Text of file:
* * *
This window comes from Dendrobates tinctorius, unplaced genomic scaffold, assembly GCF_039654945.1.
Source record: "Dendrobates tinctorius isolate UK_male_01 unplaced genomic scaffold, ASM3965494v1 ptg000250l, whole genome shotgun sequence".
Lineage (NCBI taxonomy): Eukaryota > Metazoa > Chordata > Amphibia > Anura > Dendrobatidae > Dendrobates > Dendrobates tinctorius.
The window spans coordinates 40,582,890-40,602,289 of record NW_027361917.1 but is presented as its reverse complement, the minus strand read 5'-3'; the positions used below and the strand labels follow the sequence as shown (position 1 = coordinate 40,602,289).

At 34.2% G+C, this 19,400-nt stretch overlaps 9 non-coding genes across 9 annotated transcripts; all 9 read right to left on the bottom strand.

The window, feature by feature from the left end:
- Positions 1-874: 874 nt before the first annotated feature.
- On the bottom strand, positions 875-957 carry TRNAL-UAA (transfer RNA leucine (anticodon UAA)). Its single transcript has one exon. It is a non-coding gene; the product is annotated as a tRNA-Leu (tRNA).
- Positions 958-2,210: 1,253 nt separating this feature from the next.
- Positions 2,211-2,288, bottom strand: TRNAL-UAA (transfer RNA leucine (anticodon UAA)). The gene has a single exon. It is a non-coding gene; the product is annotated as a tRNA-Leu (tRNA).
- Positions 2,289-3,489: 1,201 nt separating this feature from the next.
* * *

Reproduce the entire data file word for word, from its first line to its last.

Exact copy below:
This window comes from Dendrobates tinctorius, unplaced genomic scaffold, assembly GCF_039654945.1.
Source record: "Dendrobates tinctorius isolate UK_male_01 unplaced genomic scaffold, ASM3965494v1 ptg000250l, whole genome shotgun sequence".
Lineage (NCBI taxonomy): Eukaryota > Metazoa > Chordata > Amphibia > Anura > Dendrobatidae > Dendrobates > Dendrobates tinctorius.
The window spans coordinates 40,582,890-40,602,289 of record NW_027361917.1 but is presented as its reverse complement, the minus strand read 5'-3'; the positions used below and the strand labels follow the sequence as shown (position 1 = coordinate 40,602,289).

At 34.2% G+C, this 19,400-nt stretch overlaps 9 non-coding genes across 9 annotated transcripts; all 9 read right to left on the bottom strand.

The window, feature by feature from the left end:
- Positions 1-874: 874 nt before the first annotated feature.
- On the bottom strand, positions 875-957 carry TRNAL-UAA (transfer RNA leucine (anticodon UAA)). Its single transcript has one exon. It is a non-coding gene; the product is annotated as a tRNA-Leu (tRNA).
- Positions 958-2,210: 1,253 nt separating this feature from the next.
- Positions 2,211-2,288, bottom strand: TRNAL-UAA (transfer RNA leucine (anticodon UAA)). The gene has a single exon. It is a non-coding gene; the product is annotated as a tRNA-Leu (tRNA).
- Positions 2,289-3,489: 1,201 nt separating this feature from the next.